• Developers
  • Key community members
  • Participating vendors, contractors, consultants, etc.
ad for the Hoyt Lakes
This is an ad for the Hoyt Lakes, Minnesota, Emergency Services Building Grand Opening that was placed in two local newspapers


  • Follow ADA standards to ensure your invite is accessible to all stakeholders (multiple languages, etc.)
  • Identify which tool(s) is best for invitations – mail, email, social media or all of the above
  • If early enough, consider sending a “Save the Date” notice to attendees
  • Send invitation (print or email) 2 – 4 weeks before the event
  • If elected officials are confirmed, make sure to include on invite (i.e. Honorable Mayor invites you to attend…)
  • Include date, time, location
  • Include map to location
  • RSVP for event
  • Post invite on website
  • Post invite on social media
  • Place an ad in the local newspaper if you would like to include the community
  • Public service announcement to invite public
  • A follow-up email invitation (reminder)


  • Develop/print a program (handout or printed on a board) and include project information, who will speak and when
  • Consider an emcee to help the flow of presenters
  • Check with elected officials for the proper speaking protocol and for correct introductions
    • Start with highest ranking elected official to determine preference
  • Determine what each speaker will focus on to avoid duplication in speeches
  • Get speaker bio information and picture
  • Provide each speaker with key messages about the project/event
  • Determine if any speakers would prefer talking points be developed for them or will they develop their own
  • Determine the “dance” to get speakers from the podium to event area (i.e. have an emcee introduce each speaker or first speaker introduce second speaker, etc.)
  • Determine who will be involved in the ceremonial “dig” for a groundbreaking or “cut” for a ribbon cutting


  • Appoint one spokesperson for the project. All media contacts should run through this person
  • Develop key messages—what do you want media/public to know or remember
  • Develop a media list of local, county, state publications, radio and TV
    • Consider specialty publications. Consider a wire or web service to help distribute your news release if not a current list
  • Determine if the local radio or TV station would consider broadcasting live from the event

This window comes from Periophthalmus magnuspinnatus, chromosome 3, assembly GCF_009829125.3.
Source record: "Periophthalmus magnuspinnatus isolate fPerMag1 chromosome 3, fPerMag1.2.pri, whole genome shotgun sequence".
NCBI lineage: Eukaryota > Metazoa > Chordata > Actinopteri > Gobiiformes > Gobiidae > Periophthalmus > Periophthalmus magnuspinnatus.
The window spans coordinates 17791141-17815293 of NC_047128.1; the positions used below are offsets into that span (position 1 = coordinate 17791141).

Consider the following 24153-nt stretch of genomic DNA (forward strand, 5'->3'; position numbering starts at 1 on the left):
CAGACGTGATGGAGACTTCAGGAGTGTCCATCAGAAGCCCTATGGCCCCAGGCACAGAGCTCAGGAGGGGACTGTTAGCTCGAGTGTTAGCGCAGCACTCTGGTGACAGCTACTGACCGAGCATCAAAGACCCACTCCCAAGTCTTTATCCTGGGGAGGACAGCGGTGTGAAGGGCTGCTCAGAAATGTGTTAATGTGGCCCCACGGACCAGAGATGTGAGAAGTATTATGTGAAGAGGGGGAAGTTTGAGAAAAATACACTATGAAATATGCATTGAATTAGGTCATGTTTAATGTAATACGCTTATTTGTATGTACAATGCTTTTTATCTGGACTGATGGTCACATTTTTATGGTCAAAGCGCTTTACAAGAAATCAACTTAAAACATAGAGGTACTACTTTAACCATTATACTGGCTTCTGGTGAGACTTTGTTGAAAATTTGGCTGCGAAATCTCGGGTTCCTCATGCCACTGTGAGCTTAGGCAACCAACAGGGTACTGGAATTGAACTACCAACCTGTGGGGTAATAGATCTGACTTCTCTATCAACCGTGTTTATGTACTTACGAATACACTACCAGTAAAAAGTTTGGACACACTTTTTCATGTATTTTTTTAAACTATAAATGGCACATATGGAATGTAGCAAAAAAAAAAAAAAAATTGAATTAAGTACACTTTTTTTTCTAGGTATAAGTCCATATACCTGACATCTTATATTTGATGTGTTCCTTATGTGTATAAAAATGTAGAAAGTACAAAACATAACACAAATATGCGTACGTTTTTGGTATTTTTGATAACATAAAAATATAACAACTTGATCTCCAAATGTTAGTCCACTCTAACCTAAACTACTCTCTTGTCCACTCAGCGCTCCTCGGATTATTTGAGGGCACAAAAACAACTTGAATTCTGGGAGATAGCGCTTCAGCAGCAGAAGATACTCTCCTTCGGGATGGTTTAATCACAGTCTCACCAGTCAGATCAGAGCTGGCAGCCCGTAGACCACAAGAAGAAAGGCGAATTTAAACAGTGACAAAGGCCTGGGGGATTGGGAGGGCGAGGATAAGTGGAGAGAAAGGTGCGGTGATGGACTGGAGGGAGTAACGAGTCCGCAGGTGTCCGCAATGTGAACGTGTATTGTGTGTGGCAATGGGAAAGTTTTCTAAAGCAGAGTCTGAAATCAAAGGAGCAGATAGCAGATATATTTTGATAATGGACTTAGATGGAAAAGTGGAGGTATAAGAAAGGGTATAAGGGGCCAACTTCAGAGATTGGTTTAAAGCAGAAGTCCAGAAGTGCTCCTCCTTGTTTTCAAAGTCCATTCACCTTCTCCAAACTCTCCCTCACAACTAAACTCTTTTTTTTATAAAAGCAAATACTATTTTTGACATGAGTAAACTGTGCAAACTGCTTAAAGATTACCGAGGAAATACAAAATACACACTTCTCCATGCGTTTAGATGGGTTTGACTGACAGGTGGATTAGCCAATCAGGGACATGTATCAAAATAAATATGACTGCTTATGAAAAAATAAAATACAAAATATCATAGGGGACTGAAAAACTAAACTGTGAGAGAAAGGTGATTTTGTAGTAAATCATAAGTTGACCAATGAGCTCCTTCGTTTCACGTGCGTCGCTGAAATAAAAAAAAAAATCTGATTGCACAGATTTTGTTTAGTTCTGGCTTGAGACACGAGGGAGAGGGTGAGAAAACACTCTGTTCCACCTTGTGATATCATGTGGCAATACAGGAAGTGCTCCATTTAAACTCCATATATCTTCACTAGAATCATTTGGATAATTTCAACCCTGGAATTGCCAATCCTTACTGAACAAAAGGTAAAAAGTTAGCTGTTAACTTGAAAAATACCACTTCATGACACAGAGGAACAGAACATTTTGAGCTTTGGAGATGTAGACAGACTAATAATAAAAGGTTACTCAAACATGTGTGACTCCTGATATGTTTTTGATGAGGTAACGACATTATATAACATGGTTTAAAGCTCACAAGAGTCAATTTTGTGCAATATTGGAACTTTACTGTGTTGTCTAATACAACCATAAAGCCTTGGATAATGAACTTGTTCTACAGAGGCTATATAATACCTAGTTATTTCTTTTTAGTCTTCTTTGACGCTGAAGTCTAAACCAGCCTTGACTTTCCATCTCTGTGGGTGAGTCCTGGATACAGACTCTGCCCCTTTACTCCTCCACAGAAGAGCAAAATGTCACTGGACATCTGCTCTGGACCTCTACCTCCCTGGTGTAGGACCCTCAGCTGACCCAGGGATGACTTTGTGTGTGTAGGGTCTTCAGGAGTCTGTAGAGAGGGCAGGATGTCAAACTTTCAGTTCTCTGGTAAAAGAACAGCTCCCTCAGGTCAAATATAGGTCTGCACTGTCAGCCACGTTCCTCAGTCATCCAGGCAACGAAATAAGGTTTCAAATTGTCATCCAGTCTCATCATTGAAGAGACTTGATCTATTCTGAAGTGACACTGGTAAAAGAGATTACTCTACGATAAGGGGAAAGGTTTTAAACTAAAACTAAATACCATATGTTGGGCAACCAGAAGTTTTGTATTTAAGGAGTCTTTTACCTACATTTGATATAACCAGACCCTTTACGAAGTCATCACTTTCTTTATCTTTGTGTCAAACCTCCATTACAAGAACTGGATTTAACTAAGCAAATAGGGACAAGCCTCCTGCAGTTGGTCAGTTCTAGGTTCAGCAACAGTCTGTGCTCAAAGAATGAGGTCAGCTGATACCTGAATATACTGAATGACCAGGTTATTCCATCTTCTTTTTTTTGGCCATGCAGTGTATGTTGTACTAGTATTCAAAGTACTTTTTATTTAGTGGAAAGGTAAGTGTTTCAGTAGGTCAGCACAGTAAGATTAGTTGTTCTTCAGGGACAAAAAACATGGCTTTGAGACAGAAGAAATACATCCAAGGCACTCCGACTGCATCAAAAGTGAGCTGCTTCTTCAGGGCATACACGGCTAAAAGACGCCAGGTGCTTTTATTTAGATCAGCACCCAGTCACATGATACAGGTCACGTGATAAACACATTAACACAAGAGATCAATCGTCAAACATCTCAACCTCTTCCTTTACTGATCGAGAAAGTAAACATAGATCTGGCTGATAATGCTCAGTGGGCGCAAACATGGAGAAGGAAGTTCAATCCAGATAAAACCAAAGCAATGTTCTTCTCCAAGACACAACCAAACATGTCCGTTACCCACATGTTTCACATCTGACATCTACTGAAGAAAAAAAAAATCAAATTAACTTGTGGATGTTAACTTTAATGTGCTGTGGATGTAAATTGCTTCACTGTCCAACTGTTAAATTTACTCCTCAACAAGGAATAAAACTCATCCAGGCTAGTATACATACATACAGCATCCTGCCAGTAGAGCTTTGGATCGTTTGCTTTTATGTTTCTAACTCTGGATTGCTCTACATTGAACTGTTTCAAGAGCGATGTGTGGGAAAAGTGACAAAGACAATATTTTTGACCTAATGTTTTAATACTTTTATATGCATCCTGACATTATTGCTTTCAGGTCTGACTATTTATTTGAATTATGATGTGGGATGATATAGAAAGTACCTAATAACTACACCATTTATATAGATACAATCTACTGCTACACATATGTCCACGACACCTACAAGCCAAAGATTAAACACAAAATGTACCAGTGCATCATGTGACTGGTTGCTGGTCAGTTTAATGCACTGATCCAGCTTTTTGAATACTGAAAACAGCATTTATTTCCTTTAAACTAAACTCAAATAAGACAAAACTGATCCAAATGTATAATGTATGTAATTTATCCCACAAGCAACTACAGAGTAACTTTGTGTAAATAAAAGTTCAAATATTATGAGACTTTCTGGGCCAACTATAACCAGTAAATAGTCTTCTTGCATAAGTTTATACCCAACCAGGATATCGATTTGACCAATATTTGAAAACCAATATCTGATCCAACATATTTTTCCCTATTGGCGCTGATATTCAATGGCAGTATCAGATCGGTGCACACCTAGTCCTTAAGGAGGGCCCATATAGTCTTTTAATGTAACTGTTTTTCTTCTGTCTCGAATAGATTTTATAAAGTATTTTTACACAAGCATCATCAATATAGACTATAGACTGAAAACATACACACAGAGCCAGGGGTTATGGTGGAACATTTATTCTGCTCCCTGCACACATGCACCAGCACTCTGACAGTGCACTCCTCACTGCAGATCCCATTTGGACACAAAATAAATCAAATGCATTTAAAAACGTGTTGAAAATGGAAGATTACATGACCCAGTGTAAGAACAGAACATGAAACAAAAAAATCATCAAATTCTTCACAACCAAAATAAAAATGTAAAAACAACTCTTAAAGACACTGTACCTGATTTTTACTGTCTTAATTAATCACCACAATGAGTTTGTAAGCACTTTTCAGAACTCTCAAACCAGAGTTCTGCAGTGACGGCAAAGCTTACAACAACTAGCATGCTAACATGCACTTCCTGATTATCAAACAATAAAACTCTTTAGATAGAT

• Prepare a news advisory for the event and send at least two to three days in advance to allow for travel
  • Determine who might be key interviews post event and arrange for reporter to be in touch with that person
  • Write down any questions that may be asked—update your news release if pertinent information is missed
  • Determine beforehand who gets news packets so you have enough. Host information on USB flash drives and have a few printed packets as well
  • Digital or printed media packets, may include the following:
    • News release (project/event specifics)—include quotes from elected officials, developers, etc.
    • Program—if there is one; speaking order, etc.
    • Fact sheet on funding sources
    • Fact sheet for each consultant (developer, architect, engineer, planning)—they should each provide this
    • Color rendering(s) of the site
    • List of key stakeholders—all participating organizations
  • Develop a project website with a media page—include PDFs of all documents above. Include individual photographs of mayor or other key officials
  • Make key media calls to determine who is attending

Day of Event

Event set-up

  • Be prepared for the unexpected (i.e. check the weather elements like sun, heat, rain, etc., confirm all speakers are able to attend, etc.)
  • Provide event team with diagram of event layout that identifies
    • Where to set-up staging platform
    • Where the podium should be
    • Where the speakers will be seated (i.e. up front or in the audience)
    • Where to place chairs and standing area(s)
  • Set-up backdrop(s)